Conflict & Justice

Pinochet case and human rights today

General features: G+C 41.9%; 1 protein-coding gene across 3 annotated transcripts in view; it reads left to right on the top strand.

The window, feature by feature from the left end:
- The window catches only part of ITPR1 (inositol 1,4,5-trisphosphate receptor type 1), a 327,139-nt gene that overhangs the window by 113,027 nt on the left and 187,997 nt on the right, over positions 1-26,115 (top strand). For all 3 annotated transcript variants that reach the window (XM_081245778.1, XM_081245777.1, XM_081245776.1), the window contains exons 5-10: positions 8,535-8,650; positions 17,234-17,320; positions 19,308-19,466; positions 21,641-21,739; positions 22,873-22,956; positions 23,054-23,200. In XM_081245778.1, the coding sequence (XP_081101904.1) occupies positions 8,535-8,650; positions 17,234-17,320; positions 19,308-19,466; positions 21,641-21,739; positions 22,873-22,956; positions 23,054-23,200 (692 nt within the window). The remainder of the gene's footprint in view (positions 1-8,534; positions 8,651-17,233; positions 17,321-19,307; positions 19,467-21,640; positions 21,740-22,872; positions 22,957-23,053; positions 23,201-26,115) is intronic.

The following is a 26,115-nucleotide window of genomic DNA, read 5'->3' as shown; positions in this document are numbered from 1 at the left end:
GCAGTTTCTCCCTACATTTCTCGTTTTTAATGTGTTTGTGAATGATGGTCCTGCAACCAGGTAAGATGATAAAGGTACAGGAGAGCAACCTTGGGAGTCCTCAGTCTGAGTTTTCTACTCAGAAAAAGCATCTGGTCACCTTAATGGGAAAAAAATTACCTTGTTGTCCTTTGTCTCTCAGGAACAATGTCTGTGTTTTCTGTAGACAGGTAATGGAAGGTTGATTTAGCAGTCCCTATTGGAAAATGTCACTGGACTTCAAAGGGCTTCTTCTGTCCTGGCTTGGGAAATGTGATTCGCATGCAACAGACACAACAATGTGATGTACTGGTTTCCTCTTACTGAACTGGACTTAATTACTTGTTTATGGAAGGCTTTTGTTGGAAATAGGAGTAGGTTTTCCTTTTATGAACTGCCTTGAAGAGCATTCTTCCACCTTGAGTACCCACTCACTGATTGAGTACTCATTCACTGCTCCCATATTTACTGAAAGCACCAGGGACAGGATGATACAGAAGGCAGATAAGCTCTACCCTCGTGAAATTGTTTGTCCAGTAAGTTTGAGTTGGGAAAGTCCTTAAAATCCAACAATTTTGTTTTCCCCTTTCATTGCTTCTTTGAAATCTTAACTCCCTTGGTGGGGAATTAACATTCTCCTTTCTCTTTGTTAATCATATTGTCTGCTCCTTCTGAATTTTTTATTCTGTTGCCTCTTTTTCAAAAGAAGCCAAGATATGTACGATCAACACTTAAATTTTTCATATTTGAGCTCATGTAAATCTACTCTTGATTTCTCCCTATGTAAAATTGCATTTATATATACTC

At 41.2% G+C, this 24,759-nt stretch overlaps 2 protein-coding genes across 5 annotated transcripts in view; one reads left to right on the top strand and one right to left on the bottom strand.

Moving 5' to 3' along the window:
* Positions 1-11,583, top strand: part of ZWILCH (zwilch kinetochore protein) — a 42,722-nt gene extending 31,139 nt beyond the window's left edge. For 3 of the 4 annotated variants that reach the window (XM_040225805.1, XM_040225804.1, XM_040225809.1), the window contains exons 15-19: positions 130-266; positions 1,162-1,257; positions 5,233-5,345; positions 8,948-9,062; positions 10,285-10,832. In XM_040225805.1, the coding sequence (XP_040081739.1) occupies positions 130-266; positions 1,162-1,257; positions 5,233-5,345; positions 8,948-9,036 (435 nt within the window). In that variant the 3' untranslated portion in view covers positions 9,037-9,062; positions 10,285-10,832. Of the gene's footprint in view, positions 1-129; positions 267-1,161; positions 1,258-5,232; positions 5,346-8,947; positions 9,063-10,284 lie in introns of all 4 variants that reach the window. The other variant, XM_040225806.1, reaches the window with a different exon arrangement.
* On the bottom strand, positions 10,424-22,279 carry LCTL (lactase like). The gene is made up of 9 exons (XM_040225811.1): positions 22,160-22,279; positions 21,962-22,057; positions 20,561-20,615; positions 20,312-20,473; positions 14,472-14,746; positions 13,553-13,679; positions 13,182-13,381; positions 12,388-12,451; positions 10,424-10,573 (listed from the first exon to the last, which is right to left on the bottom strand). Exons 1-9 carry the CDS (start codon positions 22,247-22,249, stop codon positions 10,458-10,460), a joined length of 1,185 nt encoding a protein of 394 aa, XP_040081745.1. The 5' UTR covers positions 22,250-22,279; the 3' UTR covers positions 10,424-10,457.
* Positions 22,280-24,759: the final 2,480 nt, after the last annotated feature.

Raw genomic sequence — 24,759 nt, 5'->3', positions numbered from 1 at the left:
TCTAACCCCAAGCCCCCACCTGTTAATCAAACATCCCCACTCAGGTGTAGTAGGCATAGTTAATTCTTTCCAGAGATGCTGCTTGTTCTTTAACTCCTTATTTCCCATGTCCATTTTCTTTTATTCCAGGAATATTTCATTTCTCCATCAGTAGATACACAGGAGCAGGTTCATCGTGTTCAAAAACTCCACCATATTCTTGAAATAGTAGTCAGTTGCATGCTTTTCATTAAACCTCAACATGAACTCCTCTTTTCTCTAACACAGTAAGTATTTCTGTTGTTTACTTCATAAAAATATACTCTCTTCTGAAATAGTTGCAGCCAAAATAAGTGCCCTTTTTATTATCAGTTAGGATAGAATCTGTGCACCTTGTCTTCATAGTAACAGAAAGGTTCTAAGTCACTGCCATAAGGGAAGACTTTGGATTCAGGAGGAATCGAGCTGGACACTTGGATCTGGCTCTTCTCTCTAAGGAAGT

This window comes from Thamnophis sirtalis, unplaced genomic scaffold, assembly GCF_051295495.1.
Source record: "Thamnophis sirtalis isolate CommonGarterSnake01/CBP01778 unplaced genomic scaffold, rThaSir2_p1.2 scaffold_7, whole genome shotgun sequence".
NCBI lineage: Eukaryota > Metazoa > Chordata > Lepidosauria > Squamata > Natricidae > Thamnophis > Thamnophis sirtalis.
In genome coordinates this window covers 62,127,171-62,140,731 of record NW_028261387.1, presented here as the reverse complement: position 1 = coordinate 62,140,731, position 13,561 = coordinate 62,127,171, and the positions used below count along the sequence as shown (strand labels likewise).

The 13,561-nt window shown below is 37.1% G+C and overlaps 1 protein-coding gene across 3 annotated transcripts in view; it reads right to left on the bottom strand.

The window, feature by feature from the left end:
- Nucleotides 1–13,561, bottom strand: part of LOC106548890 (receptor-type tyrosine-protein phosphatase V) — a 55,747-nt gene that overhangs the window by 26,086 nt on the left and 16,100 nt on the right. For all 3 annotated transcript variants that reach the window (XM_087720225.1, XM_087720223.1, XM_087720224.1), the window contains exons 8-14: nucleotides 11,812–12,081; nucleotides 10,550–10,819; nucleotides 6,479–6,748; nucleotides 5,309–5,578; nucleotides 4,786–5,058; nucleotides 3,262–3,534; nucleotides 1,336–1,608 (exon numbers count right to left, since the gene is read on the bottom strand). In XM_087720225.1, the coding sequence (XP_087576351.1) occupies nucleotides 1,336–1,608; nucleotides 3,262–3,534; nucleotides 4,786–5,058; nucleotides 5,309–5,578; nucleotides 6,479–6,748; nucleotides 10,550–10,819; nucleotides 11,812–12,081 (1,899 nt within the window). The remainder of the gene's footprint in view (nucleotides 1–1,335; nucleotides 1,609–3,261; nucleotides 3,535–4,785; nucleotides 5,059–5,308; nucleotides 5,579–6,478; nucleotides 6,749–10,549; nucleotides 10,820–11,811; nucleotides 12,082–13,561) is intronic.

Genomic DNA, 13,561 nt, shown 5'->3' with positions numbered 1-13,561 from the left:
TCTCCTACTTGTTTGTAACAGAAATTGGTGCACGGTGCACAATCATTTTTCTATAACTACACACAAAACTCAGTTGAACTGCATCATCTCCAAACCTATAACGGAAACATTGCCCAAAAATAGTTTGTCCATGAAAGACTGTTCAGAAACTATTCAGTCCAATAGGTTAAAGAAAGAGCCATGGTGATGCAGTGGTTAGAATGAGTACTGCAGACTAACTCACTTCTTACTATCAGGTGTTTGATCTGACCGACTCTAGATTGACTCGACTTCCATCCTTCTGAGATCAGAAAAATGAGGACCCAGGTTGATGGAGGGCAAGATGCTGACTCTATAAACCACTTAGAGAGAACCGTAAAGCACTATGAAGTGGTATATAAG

PK says Pinochet's arrest set in motion a cascade of events in the international human rights movement: it became an international symbol of what was possible for victims throughout Latin America and around the world. Pinochet was a dictator who had acted with total impunity and believed he had immunity from prosecution and suddenly he was detained. (Where are we seeing the impact of his arrest?) International cases such as the case in Spain against three former Guatemalan dictators, the ongoing case of Charles Taylor at the Hague, Milosevic in front of the Hague as well, and trans-national cases such as the Italian indictments of 139 military officials for various crimes related to torture and murder. (In the Pinochet case, the Spanish judge used his authority to order the arrest for crimes committed mostly in Chile and mostly against Chileans. And he could do this because of something called the rule of universal jurisdiction, or crimes of international concern. Had this ever been evoked before?) It had never been applied as it was with Pinochet, where one country asked another to hold and extradite a leader. (Pinochet was never sentenced for his crimes, but what did his arrest set in motion in Chile?) Chile went from being a pariah state known for its human rights violations where it is today, known for prosecuting human rights violators and putting even its top secret police officials in prison. Chile elected a victim of Pinochet as its president. This helps close the wounds of a country like Chile and it allows countries to turn the page on a dark chapter of their history and move forward, and it sets a precedent for other countries as well. (Some legal activists argue the universal jurisdiction principal has implications for Bush.) This is tough for Americans to think of, but Pinochet was arrested for things not dissimilar to the rendition programs and waterboarding and secret detention sites that this administration has run.

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